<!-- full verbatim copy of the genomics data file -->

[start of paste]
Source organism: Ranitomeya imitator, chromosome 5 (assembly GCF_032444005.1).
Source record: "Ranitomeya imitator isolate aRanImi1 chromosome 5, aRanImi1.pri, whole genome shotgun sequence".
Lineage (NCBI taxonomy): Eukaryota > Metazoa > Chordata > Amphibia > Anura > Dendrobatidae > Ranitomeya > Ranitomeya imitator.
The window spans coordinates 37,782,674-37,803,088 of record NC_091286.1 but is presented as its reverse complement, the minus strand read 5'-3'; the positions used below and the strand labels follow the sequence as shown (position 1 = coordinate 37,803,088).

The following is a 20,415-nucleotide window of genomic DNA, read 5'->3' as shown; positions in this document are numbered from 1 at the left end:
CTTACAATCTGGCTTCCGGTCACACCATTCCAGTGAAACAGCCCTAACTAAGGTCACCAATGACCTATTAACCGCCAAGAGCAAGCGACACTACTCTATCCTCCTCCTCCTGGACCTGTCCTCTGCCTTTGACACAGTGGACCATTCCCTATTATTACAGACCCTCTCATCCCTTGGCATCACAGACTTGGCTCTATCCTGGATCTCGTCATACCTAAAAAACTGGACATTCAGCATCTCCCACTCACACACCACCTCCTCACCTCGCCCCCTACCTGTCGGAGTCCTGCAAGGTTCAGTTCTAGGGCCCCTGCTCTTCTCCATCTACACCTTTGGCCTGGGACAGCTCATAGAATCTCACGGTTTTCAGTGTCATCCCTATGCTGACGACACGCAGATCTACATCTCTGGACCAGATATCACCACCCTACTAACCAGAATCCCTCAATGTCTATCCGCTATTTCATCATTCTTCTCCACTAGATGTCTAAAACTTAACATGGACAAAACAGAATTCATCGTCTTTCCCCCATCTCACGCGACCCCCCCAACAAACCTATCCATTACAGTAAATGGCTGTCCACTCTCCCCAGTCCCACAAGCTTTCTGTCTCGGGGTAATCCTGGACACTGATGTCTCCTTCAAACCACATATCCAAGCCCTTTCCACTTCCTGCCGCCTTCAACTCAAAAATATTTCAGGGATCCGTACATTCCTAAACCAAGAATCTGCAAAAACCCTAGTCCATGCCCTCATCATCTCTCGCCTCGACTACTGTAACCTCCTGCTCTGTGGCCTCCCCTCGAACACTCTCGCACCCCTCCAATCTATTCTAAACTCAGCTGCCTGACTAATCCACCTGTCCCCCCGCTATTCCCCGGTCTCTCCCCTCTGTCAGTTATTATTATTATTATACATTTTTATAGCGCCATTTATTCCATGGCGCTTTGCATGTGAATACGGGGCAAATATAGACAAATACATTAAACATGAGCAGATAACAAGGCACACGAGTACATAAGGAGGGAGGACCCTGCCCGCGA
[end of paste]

Source organism: Ranitomeya imitator, chromosome 5 (assembly GCF_032444005.1).
Source record: "Ranitomeya imitator isolate aRanImi1 chromosome 5, aRanImi1.pri, whole genome shotgun sequence".
Lineage (NCBI taxonomy): Eukaryota > Metazoa > Chordata > Amphibia > Anura > Dendrobatidae > Ranitomeya > Ranitomeya imitator.
The window spans coordinates 37,782,674-37,803,088 of record NC_091286.1 but is presented as its reverse complement, the minus strand read 5'-3'; the positions used below and the strand labels follow the sequence as shown (position 1 = coordinate 37,803,088).

The following is a 20,415-nucleotide window of genomic DNA, read 5'->3' as shown; positions in this document are numbered from 1 at the left end:
CTTACAATCTGGCTTCCGGTCACACCATTCCAGTGAAACAGCCCTAACTAAGGTCACCAATGACCTATTAACCGCCAAGAGCAAGCGACACTACTCTATCCTCCTCCTCCTGGACCTGTCCTCTGCCTTTGACACAGTGGACCATTCCCTATTATTACAGACCCTCTCATCCCTTGGCATCACAGACTTGGCTCTATCCTGGATCTCGTCATACCTAAAAAACTGGACATTCAGCATCTCCCACTCACACACCACCTCCTCACCTCGCCCCCTACCTGTCGGAGTCCTGCAAGGTTCAGTTCTAGGGCCCCTGCTCTTCTCCATCTACACCTTTGGCCTGGGACAGCTCATAGAATCTCACGGTTTTCAGTGTCATCCCTATGCTGACGACACGCAGATCTACATCTCTGGACCAGATATCACCACCCTACTAACCAGAATCCCTCAATGTCTATCCGCTATTTCATCATTCTTCTCCACTAGATGTCTAAAACTTAACATGGACAAAACAGAATTCATCGTCTTTCCCCCATCTCACGCGACCCCCCCAACAAACCTATCCATTACAGTAAATGGCTGTCCACTCTCCCCAGTCCCACAAGCTTTCTGTCTCGGGGTAATCCTGGACACTGATGTCTCCTTCAAACCACATATCCAAGCCCTTTCCACTTCCTGCCGCCTTCAACTCAAAAATATTTCAGGGATCCGTACATTCCTAAACCAAGAATCTGCAAAAACCCTAGTCCATGCCCTCATCATCTCTCGCCTCGACTACTGTAACCTCCTGCTCTGTGGCCTCCCCTCGAACACTCTCGCACCCCTCCAATCTATTCTAAACTCAGCTGCCTGACTAATCCACCTGTCCCCCCGCTATTCCCCGGTCTCTCCCCTCTGTCAGTTATTATTATTATTATACATTTTTATAGCGCCATTTATTCCATGGCGCTTTGCATGTGAATACGGGGCAAATATAGACAAATACATTAAACATGAGCAGATAACAAGGCACACGAGTACATAAGGAGGGAGGACCCTGCCCGCGA